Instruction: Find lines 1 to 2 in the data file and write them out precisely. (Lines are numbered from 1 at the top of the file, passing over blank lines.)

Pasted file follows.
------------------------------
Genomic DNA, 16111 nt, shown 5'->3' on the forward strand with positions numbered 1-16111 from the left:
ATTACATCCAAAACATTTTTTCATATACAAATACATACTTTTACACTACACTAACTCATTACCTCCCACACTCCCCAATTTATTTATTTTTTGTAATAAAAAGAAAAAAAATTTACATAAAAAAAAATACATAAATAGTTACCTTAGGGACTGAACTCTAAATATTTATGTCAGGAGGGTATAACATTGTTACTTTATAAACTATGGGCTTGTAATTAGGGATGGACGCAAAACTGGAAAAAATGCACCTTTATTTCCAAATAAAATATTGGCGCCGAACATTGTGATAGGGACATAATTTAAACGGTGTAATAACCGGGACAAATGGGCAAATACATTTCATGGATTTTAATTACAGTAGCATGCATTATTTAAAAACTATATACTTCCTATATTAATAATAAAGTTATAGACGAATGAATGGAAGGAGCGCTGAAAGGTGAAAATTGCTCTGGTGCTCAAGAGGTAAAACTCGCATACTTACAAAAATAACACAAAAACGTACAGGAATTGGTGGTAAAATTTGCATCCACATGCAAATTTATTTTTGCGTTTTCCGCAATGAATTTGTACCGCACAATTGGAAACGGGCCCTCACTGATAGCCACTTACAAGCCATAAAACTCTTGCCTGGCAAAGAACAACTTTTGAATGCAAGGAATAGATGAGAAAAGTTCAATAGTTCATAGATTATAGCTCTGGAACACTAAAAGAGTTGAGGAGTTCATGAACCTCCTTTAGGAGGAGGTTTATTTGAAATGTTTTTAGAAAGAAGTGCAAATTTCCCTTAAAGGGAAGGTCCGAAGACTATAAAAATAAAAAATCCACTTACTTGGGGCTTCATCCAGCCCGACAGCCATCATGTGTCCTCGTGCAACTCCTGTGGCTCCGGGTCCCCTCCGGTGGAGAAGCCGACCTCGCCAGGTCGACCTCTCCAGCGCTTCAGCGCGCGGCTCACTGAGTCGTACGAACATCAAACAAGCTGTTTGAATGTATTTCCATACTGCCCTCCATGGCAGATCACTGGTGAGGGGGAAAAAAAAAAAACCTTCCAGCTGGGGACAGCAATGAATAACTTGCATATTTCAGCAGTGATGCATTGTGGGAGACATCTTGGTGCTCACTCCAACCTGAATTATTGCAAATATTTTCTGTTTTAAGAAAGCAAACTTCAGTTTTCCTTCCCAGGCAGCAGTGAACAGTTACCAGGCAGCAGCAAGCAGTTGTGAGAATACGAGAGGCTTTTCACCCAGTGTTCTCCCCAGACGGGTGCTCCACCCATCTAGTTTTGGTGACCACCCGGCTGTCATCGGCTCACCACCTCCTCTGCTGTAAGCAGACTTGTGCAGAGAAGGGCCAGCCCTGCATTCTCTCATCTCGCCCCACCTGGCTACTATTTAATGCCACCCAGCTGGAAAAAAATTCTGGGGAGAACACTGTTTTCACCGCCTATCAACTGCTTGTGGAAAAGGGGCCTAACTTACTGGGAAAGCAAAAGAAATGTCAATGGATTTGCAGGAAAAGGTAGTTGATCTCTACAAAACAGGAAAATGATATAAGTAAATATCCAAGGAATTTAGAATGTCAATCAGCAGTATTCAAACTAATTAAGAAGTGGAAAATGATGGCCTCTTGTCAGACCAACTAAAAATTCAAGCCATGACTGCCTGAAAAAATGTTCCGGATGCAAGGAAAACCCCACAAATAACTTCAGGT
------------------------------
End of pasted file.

Genomic DNA, 16111 nt, shown 5'->3' on the forward strand with positions numbered 1-16111 from the left:
ATTACATCCAAAACATTTTTTCATATACAAATACATACTTTTACACTACACTAACTCATTACCTCCCACACTCCCCAATTTATTTATTTTTTGTAATAAAAAGAAAAAAAATTTACATAAAAAAAAATACATAAATAGTTACCTTAGGGACTGAACTCTAAATATTTATGTCAGGAGGGTATAACATTGTTACTTTATAAACTATGGGCTTGTAATTAGGGATGGACGCAAAACTGGAAAAAATGCACCTTTATTTCCAAATAAAATATTGGCGCCGAACATTGTGATAGGGACATAATTTAAACGGTGTAATAACCGGGACAAATGGGCAAATACATTTCATGGATTTTAATTACAGTAGCATGCATTATTTAAAAACTATATACTTCCTATATTAATAATAAAGTTATAGACGAATGAATGGAAGGAGCGCTGAAAGGTGAAAATTGCTCTGGTGCTCAAGAGGTAAAACTCGCATACTTACAAAAATAACACAAAAACGTACAGGAATTGGTGGTAAAATTTGCATCCACATGCAAATTTATTTTTGCGTTTTCCGCAATGAATTTGTACCGCACAATTGGAAACGGGCCCTCACTGATAGCCACTTACAAGCCATAAAACTCTTGCCTGGCAAAGAACAACTTTTGAATGCAAGGAATAGATGAGAAAAGTTCAATAGTTCATAGATTATAGCTCTGGAACACTAAAAGAGTTGAGGAGTTCATGAACCTCCTTTAGGAGGAGGTTTATTTGAAATGTTTTTAGAAAGAAGTGCAAATTTCCCTTAAAGGGAAGGTCCGAAGACTATAAAAATAAAAAATCCACTTACTTGGGGCTTCATCCAGCCCGACAGCCATCATGTGTCCTCGTGCAACTCCTGTGGCTCCGGGTCCCCTCCGGTGGAGAAGCCGACCTCGCCAGGTCGACCTCTCCAGCGCTTCAGCGCGCGGCTCACTGAGTCGTACGAACATCAAACAAGCTGTTTGAATGTATTTCCATACTGCCCTCCATGGCAGATCACTGGTGAGGGGGAAAAAAAAAAAACCTTCCAGCTGGGGACAGCAATGAATAACTTGCATATTTCAGCAGTGATGCATTGTGGGAGACATCTTGGTGCTCACTCCAACCTGAATTATTGCAAATATTTTCTGTTTTAAGAAAGCAAACTTCAGTTTTCCTTCCCAGGCAGCAGTGAACAGTTACCAGGCAGCAGCAAGCAGTTGTGAGAATACGAGAGGCTTTTCACCCAGTGTTCTCCCCAGACGGGTGCTCCACCCATCTAGTTTTGGTGACCACCCGGCTGTCATCGGCTCACCACCTCCTCTGCTGTAAGCAGACTTGTGCAGAGAAGGGCCAGCCCTGCATTCTCTCATCTCGCCCCACCTGGCTACTATTTAATGCCACCCAGCTGGAAAAAAATTCTGGGGAGAACACTGTTTTCACCGCCTATCAACTGCTTGTGGAAAAGGGGCCTAACTTACTGGGAAAGCAAAAGAAATGTCAATGGATTTGCAGGAAAAGGTAGTTGATCTCTACAAAACAGGAAAATGATATAAGTAAATATCCAAGGAATTTAGAATGTCAATCAGCAGTATTCAAACTAATTAAGAAGTGGAAAATGATGGCCTCTTGTCAGACCAACTAAAAATTCAAGCCATGACTGCCTGAAAAAATGTTCCGGATGCAAGGAAAACCCCACAAATAACTTCAGGT